January 2015

New efficiencies for single-vessel oil spill recovery

DESMI has introduced a new oil spill recovery product, Ro-Kite, combining it with a DESMI SpeedSweep boom and Ro-Skim skimmer to make cleaning up spills with just one vessel far easier, faster and more cost-effective.

One system does it all
Every now and then, something comes along that makes a real difference to the way an industry works. The latest addition to the portfolio of oil spill recovery solutions from market leader DESMI is one such product.

Christened “DESMI RO-Kite”, the new acquatic device, which is designed to replace the functions of a second vessel, has been eagerly anticipated by DESMI’s customers. In fact, RO-Kite can turn single-vessel oil spill recovery from a last-resort, difficult-to-handle alternative into the first choice for a wide range of spill situations. And, together with other products in DESMI’s oil spill recovery portfolio, it boasts a long list of advantages to back such a claim.


Single-vessel blues
It doesn’t take a genius to work out that deploying and coordinating two vessels to operate an oil spill recovery boom between them is more expensive and logistically challenging than one. However, although single-vessel solutions have been in existence for some years, their use has been severely limited by a number of problems – mostly associated with the size, weight and rigidity of the equipment, as well as the comparatively slow speed at which it can be operated.

DESMI’s new solution is different. By combining RO-Kite with two other, well-proven products, DESMI SpeedSweep boom and DESMI RO-Skim, the company has managed to create a system that makes cleaning up oil spills using a single vessel far easier, faster and more cost-effective.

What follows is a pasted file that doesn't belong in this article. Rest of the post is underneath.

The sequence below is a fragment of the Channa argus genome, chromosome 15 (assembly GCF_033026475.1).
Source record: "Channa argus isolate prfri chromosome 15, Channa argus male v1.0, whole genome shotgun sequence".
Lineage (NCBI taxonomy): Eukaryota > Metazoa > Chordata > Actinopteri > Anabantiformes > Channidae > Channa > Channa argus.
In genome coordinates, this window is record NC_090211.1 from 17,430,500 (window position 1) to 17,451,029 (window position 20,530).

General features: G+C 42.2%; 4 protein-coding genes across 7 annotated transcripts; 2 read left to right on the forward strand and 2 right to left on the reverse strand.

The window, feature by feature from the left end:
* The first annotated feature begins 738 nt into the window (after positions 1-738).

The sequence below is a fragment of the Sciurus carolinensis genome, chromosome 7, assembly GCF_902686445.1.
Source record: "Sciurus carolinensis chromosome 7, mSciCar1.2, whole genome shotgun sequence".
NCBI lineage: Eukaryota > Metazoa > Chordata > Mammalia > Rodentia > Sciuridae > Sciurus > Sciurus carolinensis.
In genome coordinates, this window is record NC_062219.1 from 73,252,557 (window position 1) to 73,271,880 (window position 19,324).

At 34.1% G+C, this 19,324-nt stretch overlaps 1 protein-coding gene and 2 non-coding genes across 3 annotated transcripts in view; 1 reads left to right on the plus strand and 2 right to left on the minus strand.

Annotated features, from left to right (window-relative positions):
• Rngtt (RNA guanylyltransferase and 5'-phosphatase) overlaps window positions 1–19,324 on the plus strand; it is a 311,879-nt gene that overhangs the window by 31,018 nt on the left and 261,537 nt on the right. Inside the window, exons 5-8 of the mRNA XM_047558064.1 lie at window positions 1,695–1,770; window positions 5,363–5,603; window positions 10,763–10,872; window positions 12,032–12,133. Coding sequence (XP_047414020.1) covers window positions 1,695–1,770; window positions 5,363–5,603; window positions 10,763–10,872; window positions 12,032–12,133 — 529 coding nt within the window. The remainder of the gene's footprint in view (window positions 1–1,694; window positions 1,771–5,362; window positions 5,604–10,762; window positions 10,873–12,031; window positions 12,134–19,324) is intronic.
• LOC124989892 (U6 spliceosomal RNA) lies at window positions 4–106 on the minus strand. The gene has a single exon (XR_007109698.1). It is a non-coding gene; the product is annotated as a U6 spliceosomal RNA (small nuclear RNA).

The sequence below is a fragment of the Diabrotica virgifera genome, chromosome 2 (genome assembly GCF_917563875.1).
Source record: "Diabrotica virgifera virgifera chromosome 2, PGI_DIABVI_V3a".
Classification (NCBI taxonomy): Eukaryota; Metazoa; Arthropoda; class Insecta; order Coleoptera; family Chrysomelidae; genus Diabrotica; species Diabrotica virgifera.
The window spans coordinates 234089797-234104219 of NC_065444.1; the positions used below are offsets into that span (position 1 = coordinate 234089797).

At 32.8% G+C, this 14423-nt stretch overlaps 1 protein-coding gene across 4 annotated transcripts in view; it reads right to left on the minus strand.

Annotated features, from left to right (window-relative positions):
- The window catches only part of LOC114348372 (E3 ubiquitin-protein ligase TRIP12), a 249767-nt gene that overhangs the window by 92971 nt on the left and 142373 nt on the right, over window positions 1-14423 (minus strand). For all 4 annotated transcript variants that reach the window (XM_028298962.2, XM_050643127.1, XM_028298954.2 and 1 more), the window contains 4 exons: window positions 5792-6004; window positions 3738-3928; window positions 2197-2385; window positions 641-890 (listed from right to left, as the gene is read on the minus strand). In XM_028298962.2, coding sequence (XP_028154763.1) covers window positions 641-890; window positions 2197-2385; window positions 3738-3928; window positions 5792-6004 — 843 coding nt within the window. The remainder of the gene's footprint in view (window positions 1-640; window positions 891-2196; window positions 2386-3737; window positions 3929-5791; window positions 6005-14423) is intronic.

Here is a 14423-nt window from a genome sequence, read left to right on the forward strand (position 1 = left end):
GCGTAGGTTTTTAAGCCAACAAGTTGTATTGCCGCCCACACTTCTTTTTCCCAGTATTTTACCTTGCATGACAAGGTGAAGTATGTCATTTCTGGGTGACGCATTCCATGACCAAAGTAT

“In decades of working in this field, we’ve seen a variety of ways to operate with a single vessel system,” says DESMI. “Many have used a jib and a float attached to the stern and aft to keep the sweep in shape. But that’s too complicated. Today, the best approach is to use an aquatic device. The few devices already on the market, however, have presented their own set of difficulties.”

DESMI’s RO-Kite promises to change things for the better – and it is a key component of the company’s single-vessel system. Deployed behind the recovery boom, RO-Kite helps to keep the shape of the sweep, while the RO-Skim skimmer located at the apex removes the contained oil from the apex. At the same time, the heavy-duty, rubber SpeedSweep boom with its multiple permeable barriers boosts the speed at which oil can be recovered from the industry standard of 0.7 knots to as much as 3 knots. That’s a lift of more than 350 percent – and it’s clear evidence that, properly equipped, one vessel can easily perform the work of two.


Cost and handling benefits
Of course, experienced recovery vessel operators know that operating at higher speeds is just one side of the equation. Ease of equipment handling is every bit as important.